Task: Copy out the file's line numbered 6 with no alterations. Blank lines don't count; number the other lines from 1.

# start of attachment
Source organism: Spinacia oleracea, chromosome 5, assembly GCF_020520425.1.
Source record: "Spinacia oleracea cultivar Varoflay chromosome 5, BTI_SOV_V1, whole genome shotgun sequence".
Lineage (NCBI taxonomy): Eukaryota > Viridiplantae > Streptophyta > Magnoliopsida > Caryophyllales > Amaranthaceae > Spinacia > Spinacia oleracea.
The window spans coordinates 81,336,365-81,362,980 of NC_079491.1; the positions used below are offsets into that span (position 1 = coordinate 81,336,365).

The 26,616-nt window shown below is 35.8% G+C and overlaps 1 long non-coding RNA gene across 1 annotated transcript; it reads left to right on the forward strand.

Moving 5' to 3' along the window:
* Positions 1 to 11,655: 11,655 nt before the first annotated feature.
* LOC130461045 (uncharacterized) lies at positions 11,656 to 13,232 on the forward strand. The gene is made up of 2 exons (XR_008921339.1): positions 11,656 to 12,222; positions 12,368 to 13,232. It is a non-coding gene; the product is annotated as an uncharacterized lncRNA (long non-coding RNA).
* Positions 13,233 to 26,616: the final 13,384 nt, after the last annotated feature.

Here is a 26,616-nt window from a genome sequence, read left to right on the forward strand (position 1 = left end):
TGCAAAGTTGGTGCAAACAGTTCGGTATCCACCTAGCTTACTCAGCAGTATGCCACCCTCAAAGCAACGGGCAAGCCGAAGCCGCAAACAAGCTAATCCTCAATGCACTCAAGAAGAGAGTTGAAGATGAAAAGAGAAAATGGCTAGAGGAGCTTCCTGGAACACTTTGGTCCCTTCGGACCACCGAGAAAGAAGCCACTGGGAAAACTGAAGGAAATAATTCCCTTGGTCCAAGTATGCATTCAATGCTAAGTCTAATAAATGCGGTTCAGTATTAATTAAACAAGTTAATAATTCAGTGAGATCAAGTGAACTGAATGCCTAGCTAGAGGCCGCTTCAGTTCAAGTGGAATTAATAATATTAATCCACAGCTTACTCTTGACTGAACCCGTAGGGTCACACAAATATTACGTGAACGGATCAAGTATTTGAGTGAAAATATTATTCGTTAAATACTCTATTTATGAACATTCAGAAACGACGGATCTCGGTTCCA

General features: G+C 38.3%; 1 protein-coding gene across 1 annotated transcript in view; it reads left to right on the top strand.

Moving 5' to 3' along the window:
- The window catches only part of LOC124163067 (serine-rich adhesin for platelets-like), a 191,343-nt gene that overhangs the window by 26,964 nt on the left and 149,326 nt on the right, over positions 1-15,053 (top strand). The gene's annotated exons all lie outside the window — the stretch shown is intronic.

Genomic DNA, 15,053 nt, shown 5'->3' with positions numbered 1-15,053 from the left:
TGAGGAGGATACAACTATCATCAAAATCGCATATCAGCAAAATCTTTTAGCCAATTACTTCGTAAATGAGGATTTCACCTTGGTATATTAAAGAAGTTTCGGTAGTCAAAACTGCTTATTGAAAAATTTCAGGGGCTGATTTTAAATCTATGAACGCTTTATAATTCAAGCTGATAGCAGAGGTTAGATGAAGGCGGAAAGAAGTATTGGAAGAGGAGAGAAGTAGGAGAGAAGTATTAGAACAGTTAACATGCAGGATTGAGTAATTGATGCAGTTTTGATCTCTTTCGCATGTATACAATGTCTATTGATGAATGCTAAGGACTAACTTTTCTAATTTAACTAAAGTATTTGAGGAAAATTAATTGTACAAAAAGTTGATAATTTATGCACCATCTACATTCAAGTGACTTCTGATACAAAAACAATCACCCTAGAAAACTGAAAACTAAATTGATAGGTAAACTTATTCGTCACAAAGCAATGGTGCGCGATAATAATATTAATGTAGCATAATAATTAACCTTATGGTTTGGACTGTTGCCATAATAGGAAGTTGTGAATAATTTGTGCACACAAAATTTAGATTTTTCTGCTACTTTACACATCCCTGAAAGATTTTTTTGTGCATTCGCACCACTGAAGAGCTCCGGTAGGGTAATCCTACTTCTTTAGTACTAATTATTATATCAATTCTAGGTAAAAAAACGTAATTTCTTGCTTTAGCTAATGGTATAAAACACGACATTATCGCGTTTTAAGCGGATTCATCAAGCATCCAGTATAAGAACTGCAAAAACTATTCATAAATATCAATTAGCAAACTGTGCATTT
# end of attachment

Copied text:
Moving 5' to 3' along the window: